Updated: Sep 28
2020 will forever be defined by crisis and grief. It seems that our society is jumping from one crisis to another. Many of the crisis are not new; they have been around for decades, but continue to repeat themselves. They say, “insanity is doing the same thing over and over again, expecting different results.” Einstein
Emotional intelligence will never be more important as we learn to navigate, listen to, and see each person’s experience without judgment.
For some, the pain and grief are over missed events, funerals, weddings, death of loved ones, or potential illness. For others, the pain and grief are over watching the loss of human life because of skin color, the abuse of power, the oppression, feeling unsafe, frustrated, feeling unheard and unseen, and the stereotyping.
The pain is real for all of us in different degrees and none of it should be denied. The conversations are uncomfortable and are bound to get even more uncomfortable. No one likes to talk about grief and pain.
May I suggest that we get comfortable being uncomfortable?
It’s possible that there will be division in beliefs within families, siblings, and children. These differences do not need to destroy. We can change our perspective, loosen our grip on the lens we see the world through, and begin to see, respect, and appreciate each person’s uniqueness.
Our teens need to see us model appropriate responses to pain and grief. Healing cannot begin until the pain is heard and acknowledged.
How do we begin to get comfortable being uncomfortable with grief and pain?
Listen to understand; not fix: Hear each person’s story without judgment. Listen not to fix but to see something from a different perspective. Be curious. Resist the urge to blame, shame, or criticize. Listen and be present. Listen as if you were a student and needed to pass a test.
Practice Empathy: Empathy is seeing and sharing the feelings of others. This poem describes it beautifully. “Let me hold the door for you. I may have never walked in your shoes, but I can see your soles are worn, your strength is torn under the weight of a story, I have never lived before. Let me hold the door for you. After all you’ve walked through. It’s the least I can do.” Morgan Harper Nichols.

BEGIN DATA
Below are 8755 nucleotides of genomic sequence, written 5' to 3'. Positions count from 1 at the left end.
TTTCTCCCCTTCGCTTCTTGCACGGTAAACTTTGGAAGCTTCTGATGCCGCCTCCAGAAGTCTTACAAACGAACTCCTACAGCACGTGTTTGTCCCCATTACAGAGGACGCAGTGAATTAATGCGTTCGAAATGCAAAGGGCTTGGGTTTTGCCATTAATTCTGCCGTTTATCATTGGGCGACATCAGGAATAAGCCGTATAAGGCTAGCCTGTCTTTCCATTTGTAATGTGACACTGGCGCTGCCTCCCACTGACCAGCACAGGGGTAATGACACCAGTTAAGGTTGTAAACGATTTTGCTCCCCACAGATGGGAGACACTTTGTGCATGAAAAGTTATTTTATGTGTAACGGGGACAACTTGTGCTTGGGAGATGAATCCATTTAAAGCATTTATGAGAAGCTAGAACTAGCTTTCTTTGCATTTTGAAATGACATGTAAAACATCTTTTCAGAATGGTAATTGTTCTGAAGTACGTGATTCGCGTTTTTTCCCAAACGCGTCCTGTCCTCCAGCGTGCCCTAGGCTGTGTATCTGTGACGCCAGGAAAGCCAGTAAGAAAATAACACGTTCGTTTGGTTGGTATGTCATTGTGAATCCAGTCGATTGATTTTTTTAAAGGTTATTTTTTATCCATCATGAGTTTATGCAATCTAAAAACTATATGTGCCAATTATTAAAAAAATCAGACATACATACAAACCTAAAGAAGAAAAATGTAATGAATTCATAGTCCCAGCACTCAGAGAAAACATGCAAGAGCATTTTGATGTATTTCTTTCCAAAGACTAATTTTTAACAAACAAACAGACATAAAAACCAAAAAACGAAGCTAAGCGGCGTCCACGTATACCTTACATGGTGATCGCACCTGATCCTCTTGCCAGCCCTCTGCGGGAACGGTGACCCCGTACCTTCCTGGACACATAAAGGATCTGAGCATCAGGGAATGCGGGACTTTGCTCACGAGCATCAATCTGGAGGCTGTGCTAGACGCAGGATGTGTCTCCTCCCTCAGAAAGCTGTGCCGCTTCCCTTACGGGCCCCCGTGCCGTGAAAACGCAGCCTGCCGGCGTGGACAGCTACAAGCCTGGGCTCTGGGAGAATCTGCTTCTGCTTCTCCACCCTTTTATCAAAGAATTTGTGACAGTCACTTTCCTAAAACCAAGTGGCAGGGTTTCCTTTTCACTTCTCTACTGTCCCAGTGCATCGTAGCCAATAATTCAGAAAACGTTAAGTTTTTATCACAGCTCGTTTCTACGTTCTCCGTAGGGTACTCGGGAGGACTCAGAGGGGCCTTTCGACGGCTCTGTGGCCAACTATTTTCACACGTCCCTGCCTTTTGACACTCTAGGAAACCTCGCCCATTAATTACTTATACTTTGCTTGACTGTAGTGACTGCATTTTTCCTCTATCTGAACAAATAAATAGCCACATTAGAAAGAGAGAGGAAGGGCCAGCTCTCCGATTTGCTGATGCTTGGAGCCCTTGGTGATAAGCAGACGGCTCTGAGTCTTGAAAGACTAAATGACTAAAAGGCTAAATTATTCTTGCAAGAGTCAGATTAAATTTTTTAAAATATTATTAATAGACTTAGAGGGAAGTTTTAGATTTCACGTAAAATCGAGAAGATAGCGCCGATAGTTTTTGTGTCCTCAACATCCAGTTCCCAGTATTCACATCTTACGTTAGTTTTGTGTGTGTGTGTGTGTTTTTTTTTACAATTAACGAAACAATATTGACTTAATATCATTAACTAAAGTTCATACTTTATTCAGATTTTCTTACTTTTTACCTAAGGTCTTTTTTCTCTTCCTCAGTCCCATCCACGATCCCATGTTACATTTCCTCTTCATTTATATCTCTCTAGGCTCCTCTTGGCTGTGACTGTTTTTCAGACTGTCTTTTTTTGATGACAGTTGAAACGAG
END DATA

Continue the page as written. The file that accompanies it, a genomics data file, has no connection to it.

Anger, hatred, violence, & pride keep us from moving forward. Our brains immediately go into fight, flight, freeze when these things are present. When we are interacting from this place, we are reacting from big emotions and we are unable to think clearly or with empathy. This kind of thinking and rhetoric keeps us stuck. We can model better for our teens.
Challenge your own thinking: Even the things we believe to be true. As humans we tell ourselves stories, many are real and many are not, each story comes from our unique perception and experience. If we allow our stories to go unquestioned, things will never change. Ask yourself, how else might I see this situation? Is the thought true? How do I behave when I believe that thought? Who’s voice or perspective is missing from this conversation or thought? What different thoughts can I try on?
Resist the urge to stereotype or politicalize: Being seen, heard, and understood is the beginning of healing.
This is an opportunity to show up for our teens. When we show up for our teens we model emotional intelligence, high-level problem-solving skills, and compassion, which equal security.
If you are a Mom who needs help learning these techniques, I’d invite you to join the Ride the Wave Mama Virtual Membership group. You will develop the tools and strategies to guide your teen as we get comfortable being uncomfortable. Doreen Steenland can be reached at Https:www.LivingFullLifeCoaching.com/ride-the-waves-mama
Another option is a book club being run by a friend. If you want to join the discussion and learn: